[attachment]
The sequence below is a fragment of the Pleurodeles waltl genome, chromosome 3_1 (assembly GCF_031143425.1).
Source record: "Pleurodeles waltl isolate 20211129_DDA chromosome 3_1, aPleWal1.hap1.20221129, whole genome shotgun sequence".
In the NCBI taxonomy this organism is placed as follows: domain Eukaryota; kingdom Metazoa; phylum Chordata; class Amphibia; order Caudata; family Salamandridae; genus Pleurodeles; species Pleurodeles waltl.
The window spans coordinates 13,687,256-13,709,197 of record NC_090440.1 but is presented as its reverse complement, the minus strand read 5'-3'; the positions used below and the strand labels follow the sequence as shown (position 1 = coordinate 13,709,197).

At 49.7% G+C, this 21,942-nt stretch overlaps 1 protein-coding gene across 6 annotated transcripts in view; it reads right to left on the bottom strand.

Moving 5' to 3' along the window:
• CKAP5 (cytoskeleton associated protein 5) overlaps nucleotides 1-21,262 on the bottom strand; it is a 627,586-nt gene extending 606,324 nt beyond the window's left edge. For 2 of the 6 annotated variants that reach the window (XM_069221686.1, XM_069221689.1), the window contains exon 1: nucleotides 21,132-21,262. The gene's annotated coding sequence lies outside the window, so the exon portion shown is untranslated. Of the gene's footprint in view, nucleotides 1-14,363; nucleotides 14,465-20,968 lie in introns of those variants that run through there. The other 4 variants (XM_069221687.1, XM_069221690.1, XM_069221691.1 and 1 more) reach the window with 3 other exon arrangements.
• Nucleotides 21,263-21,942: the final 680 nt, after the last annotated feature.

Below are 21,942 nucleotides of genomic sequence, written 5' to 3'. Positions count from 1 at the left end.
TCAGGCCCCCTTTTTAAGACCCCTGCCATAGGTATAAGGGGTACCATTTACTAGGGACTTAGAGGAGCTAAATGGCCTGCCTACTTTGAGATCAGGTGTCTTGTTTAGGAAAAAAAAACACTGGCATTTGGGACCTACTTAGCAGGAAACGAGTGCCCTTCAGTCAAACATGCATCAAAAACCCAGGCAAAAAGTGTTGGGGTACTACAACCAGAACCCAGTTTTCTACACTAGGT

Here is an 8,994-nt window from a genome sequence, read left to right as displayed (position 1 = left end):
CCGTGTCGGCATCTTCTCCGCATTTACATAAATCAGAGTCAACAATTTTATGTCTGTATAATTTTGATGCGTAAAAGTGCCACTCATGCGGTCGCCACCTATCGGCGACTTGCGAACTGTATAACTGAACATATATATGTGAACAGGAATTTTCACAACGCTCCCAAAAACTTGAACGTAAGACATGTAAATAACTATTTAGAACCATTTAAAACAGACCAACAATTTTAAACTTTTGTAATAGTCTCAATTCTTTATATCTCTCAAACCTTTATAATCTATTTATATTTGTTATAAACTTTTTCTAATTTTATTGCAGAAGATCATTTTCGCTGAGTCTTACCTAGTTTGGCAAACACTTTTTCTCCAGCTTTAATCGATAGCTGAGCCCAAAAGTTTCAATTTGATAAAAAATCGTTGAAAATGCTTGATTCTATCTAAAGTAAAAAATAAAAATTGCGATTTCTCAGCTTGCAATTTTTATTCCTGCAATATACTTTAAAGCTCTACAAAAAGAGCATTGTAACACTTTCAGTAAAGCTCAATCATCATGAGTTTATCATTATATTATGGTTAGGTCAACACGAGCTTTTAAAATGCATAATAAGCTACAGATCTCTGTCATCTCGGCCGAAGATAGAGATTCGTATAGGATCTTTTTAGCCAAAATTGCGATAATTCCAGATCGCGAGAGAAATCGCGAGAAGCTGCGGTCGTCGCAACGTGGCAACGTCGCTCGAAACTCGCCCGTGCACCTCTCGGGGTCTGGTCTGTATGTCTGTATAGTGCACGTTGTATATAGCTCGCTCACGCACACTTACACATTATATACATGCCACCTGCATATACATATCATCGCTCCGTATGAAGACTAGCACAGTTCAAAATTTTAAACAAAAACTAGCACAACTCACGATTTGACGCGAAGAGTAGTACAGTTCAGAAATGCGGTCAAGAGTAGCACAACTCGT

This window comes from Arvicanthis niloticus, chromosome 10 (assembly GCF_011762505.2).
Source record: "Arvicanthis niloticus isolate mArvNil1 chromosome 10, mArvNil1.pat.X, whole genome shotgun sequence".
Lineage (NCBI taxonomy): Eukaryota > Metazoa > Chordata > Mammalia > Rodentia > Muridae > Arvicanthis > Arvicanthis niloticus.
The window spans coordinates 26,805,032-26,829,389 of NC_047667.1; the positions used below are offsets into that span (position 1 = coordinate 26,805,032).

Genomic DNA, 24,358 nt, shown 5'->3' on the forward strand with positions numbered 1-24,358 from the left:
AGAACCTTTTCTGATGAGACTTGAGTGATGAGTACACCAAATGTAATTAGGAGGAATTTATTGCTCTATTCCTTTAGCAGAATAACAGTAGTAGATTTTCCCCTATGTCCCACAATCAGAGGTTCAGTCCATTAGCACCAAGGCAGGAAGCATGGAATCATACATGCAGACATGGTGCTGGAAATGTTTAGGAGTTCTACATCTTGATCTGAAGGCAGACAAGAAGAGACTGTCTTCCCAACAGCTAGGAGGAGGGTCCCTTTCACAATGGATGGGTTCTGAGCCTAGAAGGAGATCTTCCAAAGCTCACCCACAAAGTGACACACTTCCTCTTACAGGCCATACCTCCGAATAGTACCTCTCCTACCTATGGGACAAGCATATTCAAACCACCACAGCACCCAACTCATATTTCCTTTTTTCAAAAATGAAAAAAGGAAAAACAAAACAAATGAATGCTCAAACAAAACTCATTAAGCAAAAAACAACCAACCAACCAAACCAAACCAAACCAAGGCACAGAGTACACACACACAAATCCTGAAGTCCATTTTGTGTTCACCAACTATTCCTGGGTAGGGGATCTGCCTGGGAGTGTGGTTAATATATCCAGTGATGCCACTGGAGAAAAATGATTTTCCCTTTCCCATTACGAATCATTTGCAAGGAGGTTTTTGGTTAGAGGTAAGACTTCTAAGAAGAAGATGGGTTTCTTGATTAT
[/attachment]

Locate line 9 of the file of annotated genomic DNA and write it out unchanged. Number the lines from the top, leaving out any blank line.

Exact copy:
Below are 21,942 nucleotides of genomic sequence, written 5' to 3'. Positions count from 1 at the left end.